Doreen Lacy grew up in Hooper Bay, Alaska, a town of about 1,000 people on the state's western coast. After college, Lacy, a Yu'pik Eskimo, taught school for three years in rural Alaska. Those years opened her eyes to Alaska Natives' need for more mental health workers, so when she and her husband and three children moved to Fairbanks for her husband's job, she decided to go back to school-with the help of a scholarship from a program called Alaska Natives into Psychology (ANPsych).

Now, she's finishing her master's degree in community psychology and works with the Alaska Native Tribal Health Consortium researching tobacco's effects on Alaska Native communities.

That's exactly the sort of story that Pam Deters, PhD, hopes to see multiplied many times over. Deters, a psychology professor at the University of Alaska-Fairbanks, heads the statewide ANPsych program, which also has a branch at the University of Alaska-Anchorage.

The program's goal, Deters says, is to increase the number of psychologists and other mental health providers in Alaska-particularly rural Alaska-by providing financial support and training to Alaska Native psychology students.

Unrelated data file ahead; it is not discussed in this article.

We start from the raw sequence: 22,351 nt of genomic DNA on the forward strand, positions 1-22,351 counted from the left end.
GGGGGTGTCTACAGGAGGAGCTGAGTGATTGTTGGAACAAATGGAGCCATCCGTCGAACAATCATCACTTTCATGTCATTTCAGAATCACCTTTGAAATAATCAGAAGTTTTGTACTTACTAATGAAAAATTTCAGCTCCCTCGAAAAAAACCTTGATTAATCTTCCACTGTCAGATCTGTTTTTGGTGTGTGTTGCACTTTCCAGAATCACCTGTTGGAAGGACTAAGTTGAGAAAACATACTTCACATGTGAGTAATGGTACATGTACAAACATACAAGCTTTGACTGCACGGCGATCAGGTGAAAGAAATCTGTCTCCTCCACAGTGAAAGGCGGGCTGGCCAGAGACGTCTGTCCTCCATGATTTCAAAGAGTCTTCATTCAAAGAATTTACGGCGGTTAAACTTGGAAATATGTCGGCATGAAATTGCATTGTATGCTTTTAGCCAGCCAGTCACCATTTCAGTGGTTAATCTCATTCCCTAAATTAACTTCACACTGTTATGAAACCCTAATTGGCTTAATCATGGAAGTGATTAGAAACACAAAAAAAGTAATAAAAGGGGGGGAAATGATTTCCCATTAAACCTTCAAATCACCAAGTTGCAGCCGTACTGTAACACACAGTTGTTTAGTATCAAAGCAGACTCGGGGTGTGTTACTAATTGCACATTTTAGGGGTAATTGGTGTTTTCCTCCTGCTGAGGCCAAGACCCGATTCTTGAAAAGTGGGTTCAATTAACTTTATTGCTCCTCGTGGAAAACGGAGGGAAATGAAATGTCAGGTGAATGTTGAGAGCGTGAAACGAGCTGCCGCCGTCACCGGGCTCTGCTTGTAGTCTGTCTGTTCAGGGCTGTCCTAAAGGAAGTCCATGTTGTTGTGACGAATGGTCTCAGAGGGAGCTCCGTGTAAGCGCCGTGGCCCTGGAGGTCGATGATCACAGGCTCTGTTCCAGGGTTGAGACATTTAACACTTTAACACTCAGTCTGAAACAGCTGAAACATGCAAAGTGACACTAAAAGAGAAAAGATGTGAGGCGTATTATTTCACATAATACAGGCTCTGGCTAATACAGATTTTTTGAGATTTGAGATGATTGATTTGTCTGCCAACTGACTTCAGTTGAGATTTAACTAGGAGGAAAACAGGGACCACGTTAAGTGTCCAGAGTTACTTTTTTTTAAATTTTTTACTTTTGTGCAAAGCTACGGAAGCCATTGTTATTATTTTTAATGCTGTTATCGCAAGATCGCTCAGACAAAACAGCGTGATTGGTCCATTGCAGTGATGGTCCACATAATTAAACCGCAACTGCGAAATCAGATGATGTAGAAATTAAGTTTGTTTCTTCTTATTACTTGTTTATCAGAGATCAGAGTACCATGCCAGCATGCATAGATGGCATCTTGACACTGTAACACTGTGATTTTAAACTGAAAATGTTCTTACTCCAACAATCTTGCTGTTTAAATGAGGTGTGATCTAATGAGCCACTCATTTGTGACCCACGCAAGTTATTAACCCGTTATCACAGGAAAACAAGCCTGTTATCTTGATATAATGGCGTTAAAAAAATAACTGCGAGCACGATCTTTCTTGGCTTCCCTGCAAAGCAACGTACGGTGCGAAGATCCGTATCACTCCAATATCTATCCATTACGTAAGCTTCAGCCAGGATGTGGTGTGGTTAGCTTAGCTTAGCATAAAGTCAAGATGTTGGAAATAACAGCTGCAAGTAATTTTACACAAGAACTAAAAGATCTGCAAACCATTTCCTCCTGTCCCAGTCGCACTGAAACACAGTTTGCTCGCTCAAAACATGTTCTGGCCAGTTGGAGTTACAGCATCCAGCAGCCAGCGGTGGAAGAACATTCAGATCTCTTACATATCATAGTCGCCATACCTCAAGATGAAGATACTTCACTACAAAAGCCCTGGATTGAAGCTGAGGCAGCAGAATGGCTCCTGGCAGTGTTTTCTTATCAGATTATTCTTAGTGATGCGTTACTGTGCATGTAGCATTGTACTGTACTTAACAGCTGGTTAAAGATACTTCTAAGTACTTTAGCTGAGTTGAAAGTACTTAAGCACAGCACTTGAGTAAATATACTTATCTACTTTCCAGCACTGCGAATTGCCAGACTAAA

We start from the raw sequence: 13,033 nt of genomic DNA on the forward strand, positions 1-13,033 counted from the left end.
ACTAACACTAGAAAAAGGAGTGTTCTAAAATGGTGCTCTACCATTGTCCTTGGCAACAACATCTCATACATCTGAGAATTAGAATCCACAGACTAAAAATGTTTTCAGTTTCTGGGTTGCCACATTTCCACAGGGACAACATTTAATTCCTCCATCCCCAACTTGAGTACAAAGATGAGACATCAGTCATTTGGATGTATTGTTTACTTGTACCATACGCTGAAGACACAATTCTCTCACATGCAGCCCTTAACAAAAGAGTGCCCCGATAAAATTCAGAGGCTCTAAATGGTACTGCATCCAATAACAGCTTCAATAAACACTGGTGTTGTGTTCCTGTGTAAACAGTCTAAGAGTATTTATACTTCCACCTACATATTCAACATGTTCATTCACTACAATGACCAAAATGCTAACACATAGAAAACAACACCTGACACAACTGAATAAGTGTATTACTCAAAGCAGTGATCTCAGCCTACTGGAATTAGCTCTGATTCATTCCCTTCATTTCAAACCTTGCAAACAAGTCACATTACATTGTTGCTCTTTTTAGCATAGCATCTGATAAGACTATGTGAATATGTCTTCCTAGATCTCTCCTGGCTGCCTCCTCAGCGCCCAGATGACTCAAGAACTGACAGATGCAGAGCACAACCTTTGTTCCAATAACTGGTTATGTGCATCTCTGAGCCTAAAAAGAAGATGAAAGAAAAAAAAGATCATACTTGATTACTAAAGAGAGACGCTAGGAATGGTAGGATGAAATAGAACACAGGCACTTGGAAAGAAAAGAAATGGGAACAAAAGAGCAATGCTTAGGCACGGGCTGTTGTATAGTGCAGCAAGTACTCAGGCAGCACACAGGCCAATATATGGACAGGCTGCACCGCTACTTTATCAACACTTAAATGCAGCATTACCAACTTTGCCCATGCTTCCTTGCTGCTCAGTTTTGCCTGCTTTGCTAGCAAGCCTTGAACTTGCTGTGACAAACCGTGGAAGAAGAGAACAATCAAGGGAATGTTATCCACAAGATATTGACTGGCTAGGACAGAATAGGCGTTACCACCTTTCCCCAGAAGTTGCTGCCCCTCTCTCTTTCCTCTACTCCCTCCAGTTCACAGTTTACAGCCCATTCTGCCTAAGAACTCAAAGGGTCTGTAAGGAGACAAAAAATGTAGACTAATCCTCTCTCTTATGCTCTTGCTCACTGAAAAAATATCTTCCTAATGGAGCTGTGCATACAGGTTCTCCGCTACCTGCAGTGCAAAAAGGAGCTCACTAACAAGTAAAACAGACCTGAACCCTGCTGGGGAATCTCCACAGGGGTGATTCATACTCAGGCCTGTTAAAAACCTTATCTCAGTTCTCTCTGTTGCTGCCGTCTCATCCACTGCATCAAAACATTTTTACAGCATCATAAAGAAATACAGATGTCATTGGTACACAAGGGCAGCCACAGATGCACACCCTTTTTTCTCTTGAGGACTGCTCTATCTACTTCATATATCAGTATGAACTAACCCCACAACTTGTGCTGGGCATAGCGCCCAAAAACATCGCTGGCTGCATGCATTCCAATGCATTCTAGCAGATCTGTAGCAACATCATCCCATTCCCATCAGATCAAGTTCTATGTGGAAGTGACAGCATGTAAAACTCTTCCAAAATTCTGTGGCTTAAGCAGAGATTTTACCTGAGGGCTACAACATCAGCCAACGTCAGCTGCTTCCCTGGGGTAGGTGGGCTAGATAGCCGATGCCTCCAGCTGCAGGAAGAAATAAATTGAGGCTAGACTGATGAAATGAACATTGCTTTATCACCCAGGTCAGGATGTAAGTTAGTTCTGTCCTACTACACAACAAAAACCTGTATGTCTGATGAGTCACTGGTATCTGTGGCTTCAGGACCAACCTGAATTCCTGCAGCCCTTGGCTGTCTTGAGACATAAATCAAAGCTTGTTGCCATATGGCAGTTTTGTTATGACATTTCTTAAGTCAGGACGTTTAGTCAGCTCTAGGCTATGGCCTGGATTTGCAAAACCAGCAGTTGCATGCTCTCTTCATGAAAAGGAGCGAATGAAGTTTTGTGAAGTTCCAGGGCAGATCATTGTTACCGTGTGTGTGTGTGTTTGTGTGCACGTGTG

The need for Alaska Native mental health practitioners is great, Deters notes. The suicide rate for Alaska Natives is more than four times that of the general U.S. population, and the alcohol-related mortality rate is more than seven times higher, according to federal Indian Health Service statistics. Yet 62 percent of rural Alaskan villages have no direct access to any behavioral health providers, according to a University of Alaska study conducted in 2000.

Part of the problem, Deters says, is that many of the behavioral health providers in Alaska are nonnative, and it's difficult to keep people unaccustomed to life in rural Alaska in the state long-term.

"Most workers are itinerant," she says. "There's no road system here, and you have to fly in and out of places or travel by boat. Many people romanticize the experience, but it's difficult."